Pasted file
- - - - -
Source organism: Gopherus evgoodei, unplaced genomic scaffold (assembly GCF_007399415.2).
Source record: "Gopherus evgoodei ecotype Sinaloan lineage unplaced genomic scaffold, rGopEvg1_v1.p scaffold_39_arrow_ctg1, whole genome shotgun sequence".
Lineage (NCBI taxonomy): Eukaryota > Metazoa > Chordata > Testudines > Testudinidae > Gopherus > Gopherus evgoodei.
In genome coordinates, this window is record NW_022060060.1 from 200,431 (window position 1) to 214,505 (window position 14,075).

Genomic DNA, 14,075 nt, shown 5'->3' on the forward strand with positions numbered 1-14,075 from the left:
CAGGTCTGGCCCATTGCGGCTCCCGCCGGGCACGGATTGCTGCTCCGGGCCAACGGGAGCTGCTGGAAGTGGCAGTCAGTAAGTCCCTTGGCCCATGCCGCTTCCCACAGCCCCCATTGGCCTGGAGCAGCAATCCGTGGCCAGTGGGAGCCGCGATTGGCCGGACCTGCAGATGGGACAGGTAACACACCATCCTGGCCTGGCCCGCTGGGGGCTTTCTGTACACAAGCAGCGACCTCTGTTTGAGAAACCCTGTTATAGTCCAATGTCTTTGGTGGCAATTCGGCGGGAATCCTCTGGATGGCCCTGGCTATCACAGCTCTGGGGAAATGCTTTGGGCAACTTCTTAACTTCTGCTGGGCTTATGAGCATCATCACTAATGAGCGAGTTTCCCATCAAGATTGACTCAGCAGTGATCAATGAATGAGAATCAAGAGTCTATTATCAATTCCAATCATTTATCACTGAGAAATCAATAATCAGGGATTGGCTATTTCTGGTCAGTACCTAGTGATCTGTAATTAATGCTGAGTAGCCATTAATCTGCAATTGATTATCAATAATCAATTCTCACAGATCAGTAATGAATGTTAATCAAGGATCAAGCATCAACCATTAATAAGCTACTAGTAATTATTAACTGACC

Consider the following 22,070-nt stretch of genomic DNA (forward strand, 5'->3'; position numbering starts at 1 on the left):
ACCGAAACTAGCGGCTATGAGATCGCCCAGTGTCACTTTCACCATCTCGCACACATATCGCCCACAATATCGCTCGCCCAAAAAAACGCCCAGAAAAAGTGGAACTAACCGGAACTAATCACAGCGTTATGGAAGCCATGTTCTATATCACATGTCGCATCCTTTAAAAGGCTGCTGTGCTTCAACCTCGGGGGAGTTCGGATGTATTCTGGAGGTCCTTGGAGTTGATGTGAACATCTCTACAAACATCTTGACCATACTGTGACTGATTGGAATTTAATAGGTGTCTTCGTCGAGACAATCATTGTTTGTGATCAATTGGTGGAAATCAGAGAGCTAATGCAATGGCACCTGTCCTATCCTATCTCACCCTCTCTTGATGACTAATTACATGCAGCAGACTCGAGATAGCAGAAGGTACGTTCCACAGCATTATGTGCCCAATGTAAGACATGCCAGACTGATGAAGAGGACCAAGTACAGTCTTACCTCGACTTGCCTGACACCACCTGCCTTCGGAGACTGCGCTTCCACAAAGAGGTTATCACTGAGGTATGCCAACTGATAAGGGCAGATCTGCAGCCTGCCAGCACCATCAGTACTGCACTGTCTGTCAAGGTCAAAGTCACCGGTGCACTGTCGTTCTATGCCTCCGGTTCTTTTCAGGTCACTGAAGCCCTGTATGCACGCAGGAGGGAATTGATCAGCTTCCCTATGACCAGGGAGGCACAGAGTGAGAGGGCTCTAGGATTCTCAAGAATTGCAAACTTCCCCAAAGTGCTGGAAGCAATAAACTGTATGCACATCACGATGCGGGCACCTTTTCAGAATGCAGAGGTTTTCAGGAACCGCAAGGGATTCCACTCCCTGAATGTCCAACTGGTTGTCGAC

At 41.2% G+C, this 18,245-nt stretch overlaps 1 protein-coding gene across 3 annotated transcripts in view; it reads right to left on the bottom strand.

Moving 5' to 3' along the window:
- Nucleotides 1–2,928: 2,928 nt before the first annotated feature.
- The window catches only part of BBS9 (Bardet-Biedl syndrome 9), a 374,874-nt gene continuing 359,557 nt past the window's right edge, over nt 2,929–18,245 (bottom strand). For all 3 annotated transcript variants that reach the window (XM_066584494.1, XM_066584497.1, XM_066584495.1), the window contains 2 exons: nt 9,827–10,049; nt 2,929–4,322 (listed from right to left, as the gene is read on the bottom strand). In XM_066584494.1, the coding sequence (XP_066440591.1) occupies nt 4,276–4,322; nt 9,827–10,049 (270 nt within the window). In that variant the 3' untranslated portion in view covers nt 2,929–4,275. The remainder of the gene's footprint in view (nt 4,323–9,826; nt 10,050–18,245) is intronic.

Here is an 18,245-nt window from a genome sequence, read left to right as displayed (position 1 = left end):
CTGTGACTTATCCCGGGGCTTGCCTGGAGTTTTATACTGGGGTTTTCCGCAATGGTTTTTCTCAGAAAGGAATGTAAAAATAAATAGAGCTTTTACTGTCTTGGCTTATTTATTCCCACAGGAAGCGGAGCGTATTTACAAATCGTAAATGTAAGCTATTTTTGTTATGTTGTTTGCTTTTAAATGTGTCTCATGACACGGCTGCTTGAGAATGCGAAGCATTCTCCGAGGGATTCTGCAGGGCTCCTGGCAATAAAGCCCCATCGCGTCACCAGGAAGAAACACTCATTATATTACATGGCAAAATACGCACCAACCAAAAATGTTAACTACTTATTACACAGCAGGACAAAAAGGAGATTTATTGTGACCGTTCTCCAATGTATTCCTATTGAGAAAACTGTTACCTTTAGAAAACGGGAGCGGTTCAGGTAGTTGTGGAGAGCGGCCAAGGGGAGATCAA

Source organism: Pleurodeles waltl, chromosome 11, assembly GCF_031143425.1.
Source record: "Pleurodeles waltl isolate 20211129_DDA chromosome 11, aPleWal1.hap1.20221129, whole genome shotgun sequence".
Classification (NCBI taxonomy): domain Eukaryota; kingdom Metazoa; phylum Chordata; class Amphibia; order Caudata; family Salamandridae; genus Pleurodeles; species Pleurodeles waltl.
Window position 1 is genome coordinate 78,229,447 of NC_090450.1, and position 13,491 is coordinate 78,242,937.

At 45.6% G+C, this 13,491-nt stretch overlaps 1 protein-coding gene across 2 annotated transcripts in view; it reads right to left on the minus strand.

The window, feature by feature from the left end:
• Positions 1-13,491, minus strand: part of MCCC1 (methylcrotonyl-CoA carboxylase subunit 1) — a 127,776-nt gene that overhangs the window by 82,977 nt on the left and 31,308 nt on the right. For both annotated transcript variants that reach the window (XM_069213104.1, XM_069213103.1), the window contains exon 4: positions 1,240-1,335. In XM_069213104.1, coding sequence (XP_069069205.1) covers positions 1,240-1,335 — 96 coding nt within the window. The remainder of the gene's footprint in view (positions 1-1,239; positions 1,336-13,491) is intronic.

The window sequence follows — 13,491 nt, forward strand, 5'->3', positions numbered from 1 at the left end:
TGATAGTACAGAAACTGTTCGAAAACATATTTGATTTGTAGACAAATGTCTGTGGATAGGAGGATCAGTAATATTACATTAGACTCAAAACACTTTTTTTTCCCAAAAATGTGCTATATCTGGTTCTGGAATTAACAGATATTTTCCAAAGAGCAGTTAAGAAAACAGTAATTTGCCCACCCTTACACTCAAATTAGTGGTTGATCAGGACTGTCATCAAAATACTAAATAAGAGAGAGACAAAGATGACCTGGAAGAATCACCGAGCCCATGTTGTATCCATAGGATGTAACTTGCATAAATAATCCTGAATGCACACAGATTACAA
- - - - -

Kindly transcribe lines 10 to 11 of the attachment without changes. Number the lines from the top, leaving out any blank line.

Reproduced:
Moving 5' to 3' along the window:
- Nucleotides 1–2,928: 2,928 nt before the first annotated feature.